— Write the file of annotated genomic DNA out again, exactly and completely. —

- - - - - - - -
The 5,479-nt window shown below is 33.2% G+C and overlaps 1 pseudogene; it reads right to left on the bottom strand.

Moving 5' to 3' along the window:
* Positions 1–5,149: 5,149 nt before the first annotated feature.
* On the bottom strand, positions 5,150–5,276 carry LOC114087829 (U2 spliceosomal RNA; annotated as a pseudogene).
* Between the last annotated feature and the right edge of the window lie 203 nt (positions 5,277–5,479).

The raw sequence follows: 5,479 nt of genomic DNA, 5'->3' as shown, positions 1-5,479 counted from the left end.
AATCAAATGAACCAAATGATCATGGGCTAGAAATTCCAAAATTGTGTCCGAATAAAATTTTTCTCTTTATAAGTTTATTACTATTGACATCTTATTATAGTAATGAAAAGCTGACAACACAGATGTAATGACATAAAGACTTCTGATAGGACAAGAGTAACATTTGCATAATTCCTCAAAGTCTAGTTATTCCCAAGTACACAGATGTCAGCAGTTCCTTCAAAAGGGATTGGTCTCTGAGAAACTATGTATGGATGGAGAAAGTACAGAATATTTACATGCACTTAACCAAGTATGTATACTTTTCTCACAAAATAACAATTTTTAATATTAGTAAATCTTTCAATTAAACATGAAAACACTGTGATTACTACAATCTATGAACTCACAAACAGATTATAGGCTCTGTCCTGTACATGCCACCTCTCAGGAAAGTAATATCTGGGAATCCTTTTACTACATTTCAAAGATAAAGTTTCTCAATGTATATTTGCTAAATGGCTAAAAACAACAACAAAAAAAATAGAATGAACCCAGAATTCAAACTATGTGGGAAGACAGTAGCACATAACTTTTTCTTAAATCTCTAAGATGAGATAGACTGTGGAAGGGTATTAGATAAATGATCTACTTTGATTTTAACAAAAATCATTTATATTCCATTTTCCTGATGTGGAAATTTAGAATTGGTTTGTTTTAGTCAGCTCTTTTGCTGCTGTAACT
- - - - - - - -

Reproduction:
The 5,479-nt window shown below is 33.2% G+C and overlaps 1 pseudogene; it reads right to left on the bottom strand.

Moving 5' to 3' along the window:
* Positions 1–5,149: 5,149 nt before the first annotated feature.
* On the bottom strand, positions 5,150–5,276 carry LOC114087829 (U2 spliceosomal RNA; annotated as a pseudogene).
* Between the last annotated feature and the right edge of the window lie 203 nt (positions 5,277–5,479).

The raw sequence follows: 5,479 nt of genomic DNA, 5'->3' as shown, positions 1-5,479 counted from the left end.
AATCAAATGAACCAAATGATCATGGGCTAGAAATTCCAAAATTGTGTCCGAATAAAATTTTTCTCTTTATAAGTTTATTACTATTGACATCTTATTATAGTAATGAAAAGCTGACAACACAGATGTAATGACATAAAGACTTCTGATAGGACAAGAGTAACATTTGCATAATTCCTCAAAGTCTAGTTATTCCCAAGTACACAGATGTCAGCAGTTCCTTCAAAAGGGATTGGTCTCTGAGAAACTATGTATGGATGGAGAAAGTACAGAATATTTACATGCACTTAACCAAGTATGTATACTTTTCTCACAAAATAACAATTTTTAATATTAGTAAATCTTTCAATTAAACATGAAAACACTGTGATTACTACAATCTATGAACTCACAAACAGATTATAGGCTCTGTCCTGTACATGCCACCTCTCAGGAAAGTAATATCTGGGAATCCTTTTACTACATTTCAAAGATAAAGTTTCTCAATGTATATTTGCTAAATGGCTAAAAACAACAACAAAAAAAATAGAATGAACCCAGAATTCAAACTATGTGGGAAGACAGTAGCACATAACTTTTTCTTAAATCTCTAAGATGAGATAGACTGTGGAAGGGTATTAGATAAATGATCTACTTTGATTTTAACAAAAATCATTTATATTCCATTTTCCTGATGTGGAAATTTAGAATTGGTTTGTTTTAGTCAGCTCTTTTGCTGCTGTAACT